Deb writes:

I'd love to see even more restrictions but this is a good first step. The Hillsville situation was just horrible, and that's just one visible case...

There are so many unregulated backyard puppy mills, but this bill is a place to start.

For anyone who cares about pets please also see the gas chamber legislation and make your voices heard. Thanks for caring.

Bob Kane writes:

HB1232 Overbreeding of cats and dogs; penalty.
Margi Vanderhye, Sickles, Sen. Ticer
Summary: Prohibits any dealer from breeding more than 20 litters of dogs or cats, or selling more than 100 dogs or cats, in any year. Violators are guilty of a Class 3 misdemeanor.
VHDOA Comment: This dealer bill applies to large Virginia pet breeders and/or sellers and attempts to supercede federal law. It includes those entities federally licensed and inspected by USDA and those exempt under the US Code. It also limits sales in every pet store in the state. Further, in addition to fines, "such animals shall be subject to seizure and impoundment, and upon conviction of such person the animals may be sold, euthanized, or disposed of..."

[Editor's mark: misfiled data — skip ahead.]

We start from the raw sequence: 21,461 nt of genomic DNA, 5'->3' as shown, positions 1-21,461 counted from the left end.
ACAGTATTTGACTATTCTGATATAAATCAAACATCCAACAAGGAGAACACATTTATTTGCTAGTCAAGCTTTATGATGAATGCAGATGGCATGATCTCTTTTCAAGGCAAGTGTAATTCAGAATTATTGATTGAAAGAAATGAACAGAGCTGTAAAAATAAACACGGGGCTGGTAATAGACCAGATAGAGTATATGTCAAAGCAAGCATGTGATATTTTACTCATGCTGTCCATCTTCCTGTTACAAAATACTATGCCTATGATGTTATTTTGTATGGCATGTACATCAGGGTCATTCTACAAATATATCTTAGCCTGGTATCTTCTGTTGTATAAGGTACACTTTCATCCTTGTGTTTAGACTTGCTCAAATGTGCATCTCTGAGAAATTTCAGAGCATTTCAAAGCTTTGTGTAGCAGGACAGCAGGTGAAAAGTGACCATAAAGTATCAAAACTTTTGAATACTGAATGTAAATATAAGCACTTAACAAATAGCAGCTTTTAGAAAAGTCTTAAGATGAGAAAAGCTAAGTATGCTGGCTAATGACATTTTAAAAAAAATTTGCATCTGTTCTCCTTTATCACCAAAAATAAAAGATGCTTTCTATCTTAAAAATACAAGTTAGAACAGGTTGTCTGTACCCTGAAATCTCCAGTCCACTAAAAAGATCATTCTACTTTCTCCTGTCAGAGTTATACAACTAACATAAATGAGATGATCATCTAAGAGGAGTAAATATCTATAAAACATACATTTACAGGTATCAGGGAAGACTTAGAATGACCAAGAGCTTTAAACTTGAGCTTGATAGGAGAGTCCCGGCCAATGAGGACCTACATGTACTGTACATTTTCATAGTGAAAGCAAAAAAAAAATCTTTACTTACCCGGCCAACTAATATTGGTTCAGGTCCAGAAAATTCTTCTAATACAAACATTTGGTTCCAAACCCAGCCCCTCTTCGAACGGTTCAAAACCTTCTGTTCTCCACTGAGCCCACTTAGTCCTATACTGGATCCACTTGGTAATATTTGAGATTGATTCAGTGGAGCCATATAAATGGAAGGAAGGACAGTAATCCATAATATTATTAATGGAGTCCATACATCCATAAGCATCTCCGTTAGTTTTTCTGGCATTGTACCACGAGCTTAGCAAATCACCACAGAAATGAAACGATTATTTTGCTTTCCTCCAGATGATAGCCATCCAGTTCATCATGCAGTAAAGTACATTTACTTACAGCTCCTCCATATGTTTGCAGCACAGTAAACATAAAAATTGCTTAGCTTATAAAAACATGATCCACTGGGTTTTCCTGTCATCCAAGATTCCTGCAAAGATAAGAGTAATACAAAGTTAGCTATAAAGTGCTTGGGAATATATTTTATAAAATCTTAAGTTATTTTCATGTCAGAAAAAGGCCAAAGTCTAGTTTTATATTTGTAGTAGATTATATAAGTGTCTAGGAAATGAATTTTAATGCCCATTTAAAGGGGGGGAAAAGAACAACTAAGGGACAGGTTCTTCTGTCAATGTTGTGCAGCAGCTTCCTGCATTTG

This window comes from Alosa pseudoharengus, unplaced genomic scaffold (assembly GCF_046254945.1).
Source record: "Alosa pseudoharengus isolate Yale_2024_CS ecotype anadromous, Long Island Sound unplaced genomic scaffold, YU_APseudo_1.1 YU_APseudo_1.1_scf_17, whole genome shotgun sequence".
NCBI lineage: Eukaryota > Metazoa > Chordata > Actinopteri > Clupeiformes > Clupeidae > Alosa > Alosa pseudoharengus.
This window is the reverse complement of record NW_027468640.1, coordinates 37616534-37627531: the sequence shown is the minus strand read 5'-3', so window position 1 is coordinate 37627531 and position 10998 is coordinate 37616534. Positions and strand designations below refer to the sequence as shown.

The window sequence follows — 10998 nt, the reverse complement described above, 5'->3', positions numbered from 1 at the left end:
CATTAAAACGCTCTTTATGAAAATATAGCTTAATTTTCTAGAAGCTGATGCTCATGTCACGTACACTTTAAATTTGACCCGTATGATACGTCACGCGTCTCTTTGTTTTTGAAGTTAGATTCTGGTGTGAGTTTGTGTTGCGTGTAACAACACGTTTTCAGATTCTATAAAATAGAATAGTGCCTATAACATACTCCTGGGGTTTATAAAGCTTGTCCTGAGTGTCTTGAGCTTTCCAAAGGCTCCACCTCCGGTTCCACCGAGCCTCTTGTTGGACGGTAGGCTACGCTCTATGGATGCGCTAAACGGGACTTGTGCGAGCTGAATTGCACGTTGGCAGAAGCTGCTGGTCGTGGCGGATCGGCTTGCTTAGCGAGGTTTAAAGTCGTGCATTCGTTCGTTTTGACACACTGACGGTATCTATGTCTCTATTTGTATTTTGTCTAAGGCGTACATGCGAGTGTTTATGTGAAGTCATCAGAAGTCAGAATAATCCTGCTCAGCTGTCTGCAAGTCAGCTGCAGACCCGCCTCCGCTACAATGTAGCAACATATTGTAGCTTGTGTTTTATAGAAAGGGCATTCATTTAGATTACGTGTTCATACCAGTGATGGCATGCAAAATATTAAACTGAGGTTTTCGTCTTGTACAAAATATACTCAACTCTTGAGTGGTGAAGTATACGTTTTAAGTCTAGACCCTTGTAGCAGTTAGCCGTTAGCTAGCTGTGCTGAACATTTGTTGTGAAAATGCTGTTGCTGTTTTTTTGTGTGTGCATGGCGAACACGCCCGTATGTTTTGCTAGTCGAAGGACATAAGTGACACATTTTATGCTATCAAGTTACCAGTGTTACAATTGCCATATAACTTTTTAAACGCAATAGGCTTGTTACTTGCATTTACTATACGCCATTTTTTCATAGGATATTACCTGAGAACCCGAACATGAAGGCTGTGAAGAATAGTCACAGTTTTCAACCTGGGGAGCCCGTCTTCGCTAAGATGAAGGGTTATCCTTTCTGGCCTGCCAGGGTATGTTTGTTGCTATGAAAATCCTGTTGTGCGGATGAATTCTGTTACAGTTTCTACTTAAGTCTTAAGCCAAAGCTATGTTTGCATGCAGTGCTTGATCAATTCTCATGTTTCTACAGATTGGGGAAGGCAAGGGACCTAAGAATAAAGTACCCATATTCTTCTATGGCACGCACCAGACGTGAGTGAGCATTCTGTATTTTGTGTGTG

Walt Hutchens writes:

Waldo, Gerbera, Deb, and others: There's something you're missing here. While many of us believe that puppies are best bred in a home setting, a litter at a time, the number of such pups is considerably smaller than the number needed annually for replacement and population growth. In this situation there WILL BE commercial breeding, including farm breeding for sale through pet shops.

Furthermore, regardless of our beliefs that us home breeders do it better, the great majority of pet shop buyers are satisfied with their dogs.

Attempts to eliminate commercial breeding by making it illegal will lead to ILLEGAL commercial breeding -- lots more trailers back in the woods. "No, I'm sorry, you can't meet 'mom' or see where the pups are raised. Because ..." (fill in excuse here.)